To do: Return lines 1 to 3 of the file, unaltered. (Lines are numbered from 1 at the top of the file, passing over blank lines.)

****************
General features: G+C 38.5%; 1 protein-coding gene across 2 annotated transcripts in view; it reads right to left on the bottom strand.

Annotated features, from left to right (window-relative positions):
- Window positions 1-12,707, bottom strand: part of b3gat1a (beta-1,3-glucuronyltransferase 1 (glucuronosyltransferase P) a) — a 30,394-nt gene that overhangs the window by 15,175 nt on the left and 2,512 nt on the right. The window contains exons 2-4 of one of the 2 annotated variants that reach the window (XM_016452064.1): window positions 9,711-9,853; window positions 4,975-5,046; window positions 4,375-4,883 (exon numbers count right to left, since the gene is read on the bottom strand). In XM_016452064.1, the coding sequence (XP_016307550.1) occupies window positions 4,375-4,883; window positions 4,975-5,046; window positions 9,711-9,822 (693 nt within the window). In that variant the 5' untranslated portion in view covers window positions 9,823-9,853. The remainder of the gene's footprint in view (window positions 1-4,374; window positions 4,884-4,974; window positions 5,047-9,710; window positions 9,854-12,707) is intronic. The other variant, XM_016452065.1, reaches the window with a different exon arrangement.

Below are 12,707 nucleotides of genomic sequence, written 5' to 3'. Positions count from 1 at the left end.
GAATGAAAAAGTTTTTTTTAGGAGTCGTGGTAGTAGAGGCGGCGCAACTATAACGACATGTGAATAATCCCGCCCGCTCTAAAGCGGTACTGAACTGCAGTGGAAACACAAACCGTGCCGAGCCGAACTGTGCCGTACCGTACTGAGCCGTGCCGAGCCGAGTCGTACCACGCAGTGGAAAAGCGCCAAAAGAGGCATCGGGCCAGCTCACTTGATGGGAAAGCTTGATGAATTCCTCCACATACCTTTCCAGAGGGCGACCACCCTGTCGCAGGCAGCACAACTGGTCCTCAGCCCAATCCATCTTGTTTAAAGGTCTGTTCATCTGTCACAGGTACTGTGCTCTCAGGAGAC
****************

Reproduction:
General features: G+C 38.5%; 1 protein-coding gene across 2 annotated transcripts in view; it reads right to left on the bottom strand.

Annotated features, from left to right (window-relative positions):
- Window positions 1-12,707, bottom strand: part of b3gat1a (beta-1,3-glucuronyltransferase 1 (glucuronosyltransferase P) a) — a 30,394-nt gene that overhangs the window by 15,175 nt on the left and 2,512 nt on the right. The window contains exons 2-4 of one of the 2 annotated variants that reach the window (XM_016452064.1): window positions 9,711-9,853; window positions 4,975-5,046; window positions 4,375-4,883 (exon numbers count right to left, since the gene is read on the bottom strand). In XM_016452064.1, the coding sequence (XP_016307550.1) occupies window positions 4,375-4,883; window positions 4,975-5,046; window positions 9,711-9,822 (693 nt within the window). In that variant the 5' untranslated portion in view covers window positions 9,823-9,853. The remainder of the gene's footprint in view (window positions 1-4,374; window positions 4,884-4,974; window positions 5,047-9,710; window positions 9,854-12,707) is intronic. The other variant, XM_016452065.1, reaches the window with a different exon arrangement.